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Is regime change the ultimate goal?
by UK Independent (reposted)
Monday Jan 5th, 2009 7:53 AM
Israel is playing a 'wait and see' game to test Hamas's resolve and international opinion, but it is a high-risk strategy that could backfire
Israeli politicians have talked for so long about a possible large-scale invasion of Gaza to confront Hamas that it has been easy to be lulled into thinking it would never actually happen. Now that it is underway, it looks as if the timing, from Israel's perspective, could be a lot worse. And not just because of the clear winter weather in which its forces have rolled into the Strip.

Globally, for example, it has a window afforded by the last two weeks of a fundamentally supportive White House and – though this is less important – the opening of a Czech EU presidency which is hardly less so. For all the calls for an immediate ceasefire, Israel – Defence Minister Ehud Barak's brief flirtation with the idea last week excepted – clearly believes it has enough leeway from Western powers to continue expanding its operation for now.

It nevertheless carries serious risks – acknowledged yesterday by Israeli analysts across a broad political spectrum. Polling before the ground offensive, but after the air attacks began, reinforced Mr Barak's initial hesitation: while a narrow majority supported the continued air offensive, only 19 per cent were in favour of one on the ground.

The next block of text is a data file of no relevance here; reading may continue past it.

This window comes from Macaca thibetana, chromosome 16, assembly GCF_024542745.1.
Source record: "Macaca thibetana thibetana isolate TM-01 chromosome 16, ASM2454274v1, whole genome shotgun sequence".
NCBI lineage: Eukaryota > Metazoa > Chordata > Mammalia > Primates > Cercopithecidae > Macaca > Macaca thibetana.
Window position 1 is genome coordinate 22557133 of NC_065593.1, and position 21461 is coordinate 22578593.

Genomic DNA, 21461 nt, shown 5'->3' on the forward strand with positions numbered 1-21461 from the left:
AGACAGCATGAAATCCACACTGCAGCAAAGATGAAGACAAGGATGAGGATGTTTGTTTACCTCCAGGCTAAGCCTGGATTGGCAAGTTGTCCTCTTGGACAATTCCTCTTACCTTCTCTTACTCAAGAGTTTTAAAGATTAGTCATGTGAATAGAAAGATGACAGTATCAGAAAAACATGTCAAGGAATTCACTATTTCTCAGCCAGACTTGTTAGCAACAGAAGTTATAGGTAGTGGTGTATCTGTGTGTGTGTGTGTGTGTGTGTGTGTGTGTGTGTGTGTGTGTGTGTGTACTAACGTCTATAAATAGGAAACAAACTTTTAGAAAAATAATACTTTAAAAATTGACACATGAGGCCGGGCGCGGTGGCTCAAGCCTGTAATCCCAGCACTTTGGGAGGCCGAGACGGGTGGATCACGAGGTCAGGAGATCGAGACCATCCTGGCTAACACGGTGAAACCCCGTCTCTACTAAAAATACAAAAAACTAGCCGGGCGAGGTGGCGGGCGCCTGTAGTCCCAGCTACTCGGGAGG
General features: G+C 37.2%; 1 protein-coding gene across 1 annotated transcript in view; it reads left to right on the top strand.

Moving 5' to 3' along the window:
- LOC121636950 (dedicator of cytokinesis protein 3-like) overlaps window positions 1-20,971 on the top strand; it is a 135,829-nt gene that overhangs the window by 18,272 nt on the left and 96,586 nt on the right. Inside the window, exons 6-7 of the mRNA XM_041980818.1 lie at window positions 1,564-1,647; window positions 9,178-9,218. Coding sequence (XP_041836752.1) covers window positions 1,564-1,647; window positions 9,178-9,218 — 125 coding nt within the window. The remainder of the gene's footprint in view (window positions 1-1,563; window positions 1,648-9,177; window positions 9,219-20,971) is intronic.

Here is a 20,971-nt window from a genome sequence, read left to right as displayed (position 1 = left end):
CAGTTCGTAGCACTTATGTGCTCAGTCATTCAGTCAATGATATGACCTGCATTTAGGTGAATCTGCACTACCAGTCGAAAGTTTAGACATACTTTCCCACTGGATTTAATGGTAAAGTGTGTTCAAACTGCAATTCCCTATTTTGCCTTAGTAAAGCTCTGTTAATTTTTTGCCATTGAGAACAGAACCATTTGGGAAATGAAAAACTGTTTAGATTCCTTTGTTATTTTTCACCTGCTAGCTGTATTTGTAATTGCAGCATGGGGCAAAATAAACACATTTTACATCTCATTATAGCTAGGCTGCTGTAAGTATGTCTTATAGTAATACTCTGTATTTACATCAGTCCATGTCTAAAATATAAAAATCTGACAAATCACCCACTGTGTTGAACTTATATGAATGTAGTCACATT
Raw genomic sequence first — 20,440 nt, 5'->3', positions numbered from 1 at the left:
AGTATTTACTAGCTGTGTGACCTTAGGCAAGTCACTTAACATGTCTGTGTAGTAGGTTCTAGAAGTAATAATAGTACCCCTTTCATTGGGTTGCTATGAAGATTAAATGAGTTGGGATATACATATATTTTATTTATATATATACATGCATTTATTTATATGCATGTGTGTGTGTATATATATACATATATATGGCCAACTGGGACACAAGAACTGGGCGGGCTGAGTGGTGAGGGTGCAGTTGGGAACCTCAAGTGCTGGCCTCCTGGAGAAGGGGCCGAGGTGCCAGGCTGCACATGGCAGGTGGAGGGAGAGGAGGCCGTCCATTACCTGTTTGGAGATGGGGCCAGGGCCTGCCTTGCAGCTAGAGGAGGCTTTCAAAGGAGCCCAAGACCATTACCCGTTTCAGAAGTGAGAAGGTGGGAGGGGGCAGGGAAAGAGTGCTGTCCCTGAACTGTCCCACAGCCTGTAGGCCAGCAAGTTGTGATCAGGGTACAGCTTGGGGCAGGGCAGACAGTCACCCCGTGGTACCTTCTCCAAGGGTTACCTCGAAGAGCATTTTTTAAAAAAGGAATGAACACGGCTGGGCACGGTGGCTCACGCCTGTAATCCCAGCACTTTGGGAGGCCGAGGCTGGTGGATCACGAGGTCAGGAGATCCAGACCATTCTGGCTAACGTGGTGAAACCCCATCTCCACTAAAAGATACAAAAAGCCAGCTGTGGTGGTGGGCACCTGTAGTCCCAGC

Doubtless that reflects the searing experience of the 2006 Lebanon war and would be transformed if there is a clear military success with a minimum of Israeli casualties. But it is a reminder that Israeli ministers – including Mr Barak, whose poll ratings rose impressively as a result of Operation Cast Lead last week – are playing for high stakes.

by UK Guardian (reposted)
Monday Jan 5th, 2009 7:54 AM
Israel hopes its military offensive in Gaza will end with an agreement imposed by the international community rather than a ceasefire renewed directly with the Hamas movement, according to reports in Israel today.

Israel aims to convince the international community to accept a deal under which Egypt would prevent smuggling into Gaza across its border, and border crossings into Gaza would operate under international supervision and in the presence of the Palestinian Authority (PA), which is run by the West Bank-based Fatah movement, Hamas's bitter rival, the reports said.

Senior Israeli cabinet ministers will hold meetings today with a delegation from the European Union and later with the French president, Nicolas Sarkozy. The Ha'aretz newspaper reported that the Israeli prime minister, Ehud Olmert, the foreign minister, Tzipi Livni, and the defence minister, Ehud Barak, yesterday decided against any ceasefire agreement with Hamas for fear it would give legitimacy to the Islamist movement.

Hamas said it would send a delegation to Cairo today at Egypt's invitation to talk about how to end the conflict in Gaza. Egypt mediated the ceasefire agreement between Hamas and Israel that began in June last year and broke down six months later.

"The international community will initiate the agreements and will impose it on Hamas," Ha'aretz quoted a senior political source in Jerusalem as saying. "The agreements will be with both the PA and Egypt and then if Hamas will not agree it will pay the price, mostly by even greater isolation."

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